By Laura Mae Gardner
Handling conflict within the Great Commission Community amid complex human behavior and social media.
As part of my graduate studies in counseling, I was required to do various practica, one of which involved setting up a safe house for battered or abused women. I completed this practicum, all the while thinking this training wouldn’t be very useful in missions. Little did I know how much conflict there is in missions! Later as part of my assignment leading Wycliffe’s International Counseling Department, I was asked to help with leadership development. I did so and enjoyed preparing and equipping leaders and prospective leaders. Reflecting on that leadership development exercise I realized that it was focused on the assumption that all leaders are healthy and they will be leading only healthy people.
Usually mission leaders are healthy, but not always, and so are many Christian workers but some are not. Further, there is conflict in missions, quite a bit of it.
That’s why I was asked to write this, suggesting ways to engage more adequately with people in conflict.
Conflict management or resolution is difficult, but when complicated by culture, self-interest, authority, greed, emotional health of participants, societal status, and/or communication styles, it is more than difficult!
The Bible illustrates many kinds of conflict: John the Baptist chiding the governor for his immorality (Matthew 14:3–5), two of the inner circle disciples posturing for position (Matthew 20:20ff; Mark 10:35–45), the felt injustice of widows in Acts 6, charging discrimination, strong leaders with strong opinions go separate ways (Acts 15), chiding for inappropriate behavior (Paul and Peter, Galatians 2).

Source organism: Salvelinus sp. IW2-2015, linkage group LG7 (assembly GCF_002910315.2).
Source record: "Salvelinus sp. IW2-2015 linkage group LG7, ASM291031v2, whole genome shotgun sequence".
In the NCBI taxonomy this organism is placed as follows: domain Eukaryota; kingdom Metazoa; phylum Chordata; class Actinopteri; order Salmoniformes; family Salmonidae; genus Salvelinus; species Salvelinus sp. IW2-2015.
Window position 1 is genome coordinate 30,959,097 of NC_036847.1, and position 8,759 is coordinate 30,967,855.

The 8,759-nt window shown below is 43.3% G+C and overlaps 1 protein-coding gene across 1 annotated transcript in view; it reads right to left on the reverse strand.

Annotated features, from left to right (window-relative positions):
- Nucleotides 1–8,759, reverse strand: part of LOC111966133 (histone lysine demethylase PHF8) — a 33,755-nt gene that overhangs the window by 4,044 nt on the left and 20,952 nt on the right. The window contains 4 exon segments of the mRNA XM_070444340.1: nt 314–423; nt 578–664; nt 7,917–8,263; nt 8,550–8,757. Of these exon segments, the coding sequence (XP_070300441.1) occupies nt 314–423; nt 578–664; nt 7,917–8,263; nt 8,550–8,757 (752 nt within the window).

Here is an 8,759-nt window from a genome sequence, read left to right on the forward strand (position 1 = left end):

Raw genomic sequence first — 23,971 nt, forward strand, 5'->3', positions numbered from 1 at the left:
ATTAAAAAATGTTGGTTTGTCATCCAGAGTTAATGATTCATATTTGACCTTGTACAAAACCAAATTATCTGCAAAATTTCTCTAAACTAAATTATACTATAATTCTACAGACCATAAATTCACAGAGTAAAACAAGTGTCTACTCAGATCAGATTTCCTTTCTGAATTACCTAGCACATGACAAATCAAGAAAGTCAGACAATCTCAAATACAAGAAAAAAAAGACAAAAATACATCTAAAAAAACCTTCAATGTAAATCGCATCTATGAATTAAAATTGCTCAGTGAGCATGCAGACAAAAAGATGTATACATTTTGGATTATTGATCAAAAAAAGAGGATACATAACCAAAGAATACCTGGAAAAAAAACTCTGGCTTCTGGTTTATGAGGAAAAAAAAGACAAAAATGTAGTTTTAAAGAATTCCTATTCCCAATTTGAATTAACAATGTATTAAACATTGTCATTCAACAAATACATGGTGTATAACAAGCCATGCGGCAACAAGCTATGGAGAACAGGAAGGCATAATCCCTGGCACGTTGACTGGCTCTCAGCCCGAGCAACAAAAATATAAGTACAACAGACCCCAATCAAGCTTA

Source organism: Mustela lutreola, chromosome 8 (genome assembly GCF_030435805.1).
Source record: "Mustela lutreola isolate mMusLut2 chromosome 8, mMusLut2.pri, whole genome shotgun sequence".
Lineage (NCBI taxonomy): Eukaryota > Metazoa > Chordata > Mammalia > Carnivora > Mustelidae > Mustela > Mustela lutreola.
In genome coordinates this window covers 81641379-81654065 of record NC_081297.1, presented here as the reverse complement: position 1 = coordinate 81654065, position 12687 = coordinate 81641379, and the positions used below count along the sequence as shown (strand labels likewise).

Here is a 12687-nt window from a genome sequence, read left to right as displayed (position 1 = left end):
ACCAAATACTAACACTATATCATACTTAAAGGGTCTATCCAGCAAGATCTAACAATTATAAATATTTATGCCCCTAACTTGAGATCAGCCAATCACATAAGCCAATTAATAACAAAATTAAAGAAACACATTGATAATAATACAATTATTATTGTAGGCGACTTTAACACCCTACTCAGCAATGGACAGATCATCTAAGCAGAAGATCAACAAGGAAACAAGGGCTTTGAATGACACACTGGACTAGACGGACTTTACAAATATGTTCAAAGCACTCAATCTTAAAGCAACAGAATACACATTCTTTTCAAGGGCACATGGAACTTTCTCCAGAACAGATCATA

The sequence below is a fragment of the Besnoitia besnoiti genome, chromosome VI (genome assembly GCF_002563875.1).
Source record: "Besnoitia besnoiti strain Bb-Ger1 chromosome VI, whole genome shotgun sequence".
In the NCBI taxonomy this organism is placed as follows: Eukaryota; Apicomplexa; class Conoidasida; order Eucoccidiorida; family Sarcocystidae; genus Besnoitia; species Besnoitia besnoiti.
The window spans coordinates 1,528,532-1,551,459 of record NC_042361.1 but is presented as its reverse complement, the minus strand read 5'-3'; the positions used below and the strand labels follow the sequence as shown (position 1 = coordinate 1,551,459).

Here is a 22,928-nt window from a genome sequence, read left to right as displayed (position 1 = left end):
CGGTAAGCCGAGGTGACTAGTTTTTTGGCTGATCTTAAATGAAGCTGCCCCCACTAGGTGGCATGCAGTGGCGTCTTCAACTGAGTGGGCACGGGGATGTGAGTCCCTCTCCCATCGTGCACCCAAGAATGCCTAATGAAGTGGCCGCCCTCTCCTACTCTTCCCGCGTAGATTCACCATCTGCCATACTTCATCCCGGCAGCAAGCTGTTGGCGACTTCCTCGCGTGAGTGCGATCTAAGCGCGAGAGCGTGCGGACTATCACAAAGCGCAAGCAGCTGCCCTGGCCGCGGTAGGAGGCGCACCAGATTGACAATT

There are two challenges about conflict which I will address, both of which are usually overlooked in discussions about conflict. These are: (1) Psychological dysfunctionality, and (2) The rise of the Internet and social media.
Psychological dysfunction is not new but we have recent and significant insight. The scriptural references indicate God knew about these matters all along while we are still gaining insight into the damage such behaviors can inflict.
Let’s consider some psychological dysfunctions. Some behavioral aspects of dysfunctionality include narcissism, extreme egotism (the alpha male or female leader), sloppy position on truth, insecurity, vindictiveness, passive aggressiveness, personality disorders, grandiosity, defensiveness, avoidance, victim-hood, hiding behind authority and position, latent emotional issues, and reliance on politically correct language.